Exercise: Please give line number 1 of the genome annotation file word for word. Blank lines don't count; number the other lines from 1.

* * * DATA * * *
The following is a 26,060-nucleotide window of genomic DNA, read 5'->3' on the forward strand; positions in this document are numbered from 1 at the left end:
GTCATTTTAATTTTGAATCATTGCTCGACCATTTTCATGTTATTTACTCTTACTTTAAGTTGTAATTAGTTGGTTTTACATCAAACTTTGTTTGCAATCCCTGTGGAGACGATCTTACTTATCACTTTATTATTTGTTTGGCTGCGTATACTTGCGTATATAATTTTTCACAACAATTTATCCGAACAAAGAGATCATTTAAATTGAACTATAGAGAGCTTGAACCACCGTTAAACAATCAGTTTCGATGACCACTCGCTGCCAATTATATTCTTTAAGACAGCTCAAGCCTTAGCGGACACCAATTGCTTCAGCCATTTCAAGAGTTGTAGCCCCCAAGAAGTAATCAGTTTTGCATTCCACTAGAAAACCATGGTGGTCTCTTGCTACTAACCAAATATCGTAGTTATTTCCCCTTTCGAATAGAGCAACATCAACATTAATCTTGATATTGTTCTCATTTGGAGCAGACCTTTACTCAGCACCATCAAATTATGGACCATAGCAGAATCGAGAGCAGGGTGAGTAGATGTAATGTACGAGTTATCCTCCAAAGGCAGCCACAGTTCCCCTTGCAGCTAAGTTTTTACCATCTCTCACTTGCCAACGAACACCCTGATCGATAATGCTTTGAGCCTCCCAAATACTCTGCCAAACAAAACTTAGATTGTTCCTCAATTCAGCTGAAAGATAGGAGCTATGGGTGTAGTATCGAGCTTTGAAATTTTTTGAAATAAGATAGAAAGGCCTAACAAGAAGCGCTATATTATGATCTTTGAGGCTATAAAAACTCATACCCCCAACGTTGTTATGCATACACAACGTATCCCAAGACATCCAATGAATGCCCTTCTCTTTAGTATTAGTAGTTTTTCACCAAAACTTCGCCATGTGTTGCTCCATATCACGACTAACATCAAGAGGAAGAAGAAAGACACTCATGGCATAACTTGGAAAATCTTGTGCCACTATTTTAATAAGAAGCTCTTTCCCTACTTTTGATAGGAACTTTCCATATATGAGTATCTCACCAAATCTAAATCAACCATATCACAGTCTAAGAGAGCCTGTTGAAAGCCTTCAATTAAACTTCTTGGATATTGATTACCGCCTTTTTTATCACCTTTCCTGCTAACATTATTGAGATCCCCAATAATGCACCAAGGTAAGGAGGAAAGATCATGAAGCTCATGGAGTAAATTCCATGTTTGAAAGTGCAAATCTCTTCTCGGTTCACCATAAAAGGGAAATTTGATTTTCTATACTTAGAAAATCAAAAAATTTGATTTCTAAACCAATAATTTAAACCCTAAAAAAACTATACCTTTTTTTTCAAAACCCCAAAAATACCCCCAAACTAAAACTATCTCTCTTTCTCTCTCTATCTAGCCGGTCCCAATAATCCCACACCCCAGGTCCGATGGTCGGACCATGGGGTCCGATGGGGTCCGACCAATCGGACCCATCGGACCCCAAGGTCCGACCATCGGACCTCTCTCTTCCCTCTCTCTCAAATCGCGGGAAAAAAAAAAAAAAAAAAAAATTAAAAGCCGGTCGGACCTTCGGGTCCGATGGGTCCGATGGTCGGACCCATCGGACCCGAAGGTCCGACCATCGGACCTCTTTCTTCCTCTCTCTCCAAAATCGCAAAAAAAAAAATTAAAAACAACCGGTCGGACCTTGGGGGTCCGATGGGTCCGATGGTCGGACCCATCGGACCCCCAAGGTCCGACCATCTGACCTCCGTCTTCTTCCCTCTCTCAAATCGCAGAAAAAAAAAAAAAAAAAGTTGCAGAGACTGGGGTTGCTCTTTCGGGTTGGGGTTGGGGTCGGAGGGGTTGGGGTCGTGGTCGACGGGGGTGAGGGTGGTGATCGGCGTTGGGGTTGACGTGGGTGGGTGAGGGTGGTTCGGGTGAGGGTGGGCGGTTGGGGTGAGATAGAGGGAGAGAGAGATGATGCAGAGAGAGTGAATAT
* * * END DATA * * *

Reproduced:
The following is a 26,060-nucleotide window of genomic DNA, read 5'->3' on the forward strand; positions in this document are numbered from 1 at the left end: